For some reason, and despite the relatively low profile this band keeps in the press, there's been a lot of attention on Readymade lately. The Big Takeover has an extensive feature and interview with the band in their upcoming Spring 2004 issue. And the band is planning the release of their 3rd album, All The Plans Resting, for Fall 2004.
For those of you with some catching up to do, we offer up Readymade's first record, The Dramatic Balanced. This record is fuzzier in a Flying Saucer Attack sort-of way than their subsequent and upcoming albums, but it's reached cult status and is a must-have for shoegaze and dreampop fans.
What the Press have said:
"The Dramatic Balanced by Readymade is lengthy, sprawling, and painterly. Now, these guys know how to gaze at their shoes-songs average five minutes, and one is a whopping nine. Between these epics are a few brief, hip hop-influenced pieces, and these, along with the weirdly noirish cover art, give the CD a Mean Streets feel even while other tracks deliver great slabs of suburban-basement feedback, buried vocals, attractive melodies, and mesmerizing guitar drone." - The Georgia Straight
"This is one of the best Canadian releases I've heard in a long time. Readymade bring together droning, moody guitars with breathy vocals and the occasional '80's sounding synth and drum machine and the production gives the whole thing a roomy feel that works perfectly. Even songs like "Head Falls to Shoulder" and "The Lamplighters are Dead", which each clock in at over 7 minutes, make you wish the song would last longer. So get this disc, turn off the lights and enjoy." - Stylus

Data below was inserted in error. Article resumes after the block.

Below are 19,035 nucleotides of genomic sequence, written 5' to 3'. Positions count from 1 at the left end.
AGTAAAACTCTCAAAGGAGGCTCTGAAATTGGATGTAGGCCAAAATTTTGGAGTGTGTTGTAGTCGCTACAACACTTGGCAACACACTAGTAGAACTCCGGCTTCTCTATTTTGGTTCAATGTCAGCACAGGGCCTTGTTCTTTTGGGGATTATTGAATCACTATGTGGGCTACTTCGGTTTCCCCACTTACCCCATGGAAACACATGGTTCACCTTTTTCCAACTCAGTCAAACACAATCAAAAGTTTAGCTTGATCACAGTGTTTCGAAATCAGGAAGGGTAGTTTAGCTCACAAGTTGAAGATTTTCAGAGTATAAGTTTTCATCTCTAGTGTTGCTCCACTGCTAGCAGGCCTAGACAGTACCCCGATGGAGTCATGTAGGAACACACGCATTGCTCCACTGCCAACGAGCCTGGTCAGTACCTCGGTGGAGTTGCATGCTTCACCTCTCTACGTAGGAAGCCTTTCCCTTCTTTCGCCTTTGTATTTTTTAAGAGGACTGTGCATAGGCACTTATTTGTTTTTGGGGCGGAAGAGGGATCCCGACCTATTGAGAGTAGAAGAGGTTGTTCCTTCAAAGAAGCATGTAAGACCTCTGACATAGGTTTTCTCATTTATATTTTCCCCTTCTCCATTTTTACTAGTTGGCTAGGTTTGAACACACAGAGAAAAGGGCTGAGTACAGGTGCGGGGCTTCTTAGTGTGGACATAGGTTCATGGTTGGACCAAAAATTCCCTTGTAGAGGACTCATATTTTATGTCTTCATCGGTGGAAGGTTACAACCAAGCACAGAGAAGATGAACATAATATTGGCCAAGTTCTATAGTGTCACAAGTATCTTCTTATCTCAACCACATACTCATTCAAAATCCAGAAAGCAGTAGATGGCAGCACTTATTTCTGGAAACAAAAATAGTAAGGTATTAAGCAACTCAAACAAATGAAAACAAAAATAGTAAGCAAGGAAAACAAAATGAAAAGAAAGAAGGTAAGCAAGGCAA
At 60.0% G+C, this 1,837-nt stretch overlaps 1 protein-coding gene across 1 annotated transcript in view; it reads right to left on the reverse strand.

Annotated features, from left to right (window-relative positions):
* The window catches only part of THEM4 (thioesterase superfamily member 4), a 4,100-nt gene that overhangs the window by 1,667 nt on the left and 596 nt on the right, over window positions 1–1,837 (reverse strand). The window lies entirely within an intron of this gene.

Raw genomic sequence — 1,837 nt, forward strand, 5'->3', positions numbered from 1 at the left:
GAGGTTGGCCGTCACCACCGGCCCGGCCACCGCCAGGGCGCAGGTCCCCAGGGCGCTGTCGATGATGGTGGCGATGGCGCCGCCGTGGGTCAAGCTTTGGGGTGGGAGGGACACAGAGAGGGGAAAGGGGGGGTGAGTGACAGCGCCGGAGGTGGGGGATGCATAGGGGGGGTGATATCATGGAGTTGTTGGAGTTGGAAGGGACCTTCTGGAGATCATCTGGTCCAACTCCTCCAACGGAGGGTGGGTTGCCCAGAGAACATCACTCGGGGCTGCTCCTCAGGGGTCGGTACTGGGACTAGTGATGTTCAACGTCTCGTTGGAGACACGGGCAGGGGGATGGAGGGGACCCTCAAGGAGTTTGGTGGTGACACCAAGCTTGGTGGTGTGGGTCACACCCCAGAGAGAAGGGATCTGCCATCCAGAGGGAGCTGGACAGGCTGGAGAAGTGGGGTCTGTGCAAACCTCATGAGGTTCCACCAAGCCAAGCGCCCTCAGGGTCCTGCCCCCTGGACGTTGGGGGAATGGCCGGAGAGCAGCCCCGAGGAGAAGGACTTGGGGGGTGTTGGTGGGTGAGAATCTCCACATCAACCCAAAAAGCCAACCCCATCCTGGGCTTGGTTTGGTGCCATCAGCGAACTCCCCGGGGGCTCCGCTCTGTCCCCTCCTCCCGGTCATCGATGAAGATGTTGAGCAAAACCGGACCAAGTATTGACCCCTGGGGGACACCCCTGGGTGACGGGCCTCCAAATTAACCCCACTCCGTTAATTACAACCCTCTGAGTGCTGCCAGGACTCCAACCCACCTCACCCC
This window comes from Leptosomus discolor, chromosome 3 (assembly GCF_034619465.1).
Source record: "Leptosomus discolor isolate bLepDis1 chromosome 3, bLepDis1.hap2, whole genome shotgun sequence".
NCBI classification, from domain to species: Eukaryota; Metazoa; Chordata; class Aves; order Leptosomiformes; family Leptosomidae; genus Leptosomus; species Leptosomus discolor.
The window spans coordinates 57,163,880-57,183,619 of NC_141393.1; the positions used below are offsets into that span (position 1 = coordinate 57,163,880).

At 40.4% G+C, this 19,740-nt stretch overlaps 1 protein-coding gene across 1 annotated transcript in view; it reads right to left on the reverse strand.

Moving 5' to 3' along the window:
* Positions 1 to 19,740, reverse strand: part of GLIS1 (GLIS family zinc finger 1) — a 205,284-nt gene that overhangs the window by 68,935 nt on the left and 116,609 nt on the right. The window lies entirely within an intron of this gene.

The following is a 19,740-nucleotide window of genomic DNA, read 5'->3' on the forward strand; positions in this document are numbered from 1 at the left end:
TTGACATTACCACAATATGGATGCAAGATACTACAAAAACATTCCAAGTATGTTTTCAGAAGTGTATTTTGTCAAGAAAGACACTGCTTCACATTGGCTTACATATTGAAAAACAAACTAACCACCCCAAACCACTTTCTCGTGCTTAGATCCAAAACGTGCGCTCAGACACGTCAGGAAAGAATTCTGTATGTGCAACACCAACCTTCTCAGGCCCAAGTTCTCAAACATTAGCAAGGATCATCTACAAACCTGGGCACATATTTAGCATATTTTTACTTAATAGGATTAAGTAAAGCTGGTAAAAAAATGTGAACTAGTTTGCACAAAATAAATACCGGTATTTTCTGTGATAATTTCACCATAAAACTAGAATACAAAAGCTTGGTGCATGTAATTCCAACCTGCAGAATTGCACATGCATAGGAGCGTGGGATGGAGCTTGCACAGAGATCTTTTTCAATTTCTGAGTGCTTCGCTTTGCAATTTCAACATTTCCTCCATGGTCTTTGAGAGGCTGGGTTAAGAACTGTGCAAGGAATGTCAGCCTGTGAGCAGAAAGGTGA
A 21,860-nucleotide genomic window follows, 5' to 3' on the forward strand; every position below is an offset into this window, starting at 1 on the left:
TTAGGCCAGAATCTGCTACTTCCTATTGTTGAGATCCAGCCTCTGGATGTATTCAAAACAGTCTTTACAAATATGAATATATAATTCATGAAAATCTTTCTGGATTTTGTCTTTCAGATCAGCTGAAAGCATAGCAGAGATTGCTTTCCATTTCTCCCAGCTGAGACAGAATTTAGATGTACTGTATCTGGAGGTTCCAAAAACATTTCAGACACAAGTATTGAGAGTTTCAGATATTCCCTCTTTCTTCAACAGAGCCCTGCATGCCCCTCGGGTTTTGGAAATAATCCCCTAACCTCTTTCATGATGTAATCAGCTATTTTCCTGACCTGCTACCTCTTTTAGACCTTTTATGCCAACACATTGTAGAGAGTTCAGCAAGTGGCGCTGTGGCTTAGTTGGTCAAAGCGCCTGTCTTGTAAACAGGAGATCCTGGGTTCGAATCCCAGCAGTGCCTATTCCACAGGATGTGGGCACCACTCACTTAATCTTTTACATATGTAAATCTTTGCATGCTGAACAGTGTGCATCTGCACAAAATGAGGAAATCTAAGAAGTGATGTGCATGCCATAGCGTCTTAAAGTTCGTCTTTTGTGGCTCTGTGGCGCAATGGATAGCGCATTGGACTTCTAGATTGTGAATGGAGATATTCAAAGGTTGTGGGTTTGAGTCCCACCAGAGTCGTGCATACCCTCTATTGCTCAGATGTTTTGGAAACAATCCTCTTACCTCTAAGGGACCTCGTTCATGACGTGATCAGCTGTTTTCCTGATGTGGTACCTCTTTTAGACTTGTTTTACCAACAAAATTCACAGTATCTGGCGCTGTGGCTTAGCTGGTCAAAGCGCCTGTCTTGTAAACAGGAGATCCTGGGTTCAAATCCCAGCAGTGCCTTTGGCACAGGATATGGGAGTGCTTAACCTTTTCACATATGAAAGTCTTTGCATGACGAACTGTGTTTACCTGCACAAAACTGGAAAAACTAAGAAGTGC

Excerpt from the Readymade Interview in the Spring 2004 issue of BigTakeover:
"Kevin Hilts, keyboards/synths player and one of Readymade's principal lyricists, explains that "The mention of things like the ocean in our lyrics isn't so much a nature comment, it's more about escape in and of itself. With our proximity to the Pacific, one feels the ocean is a route anywhere out of here to the rest of the world. Of course, you can't ever genuinely escape-you always get dragged back to where you started. But I think you can sort of pepper your life with moments of escapism. At least there is a way to combat the restlessness of passing through elevator doors 10 times a day.""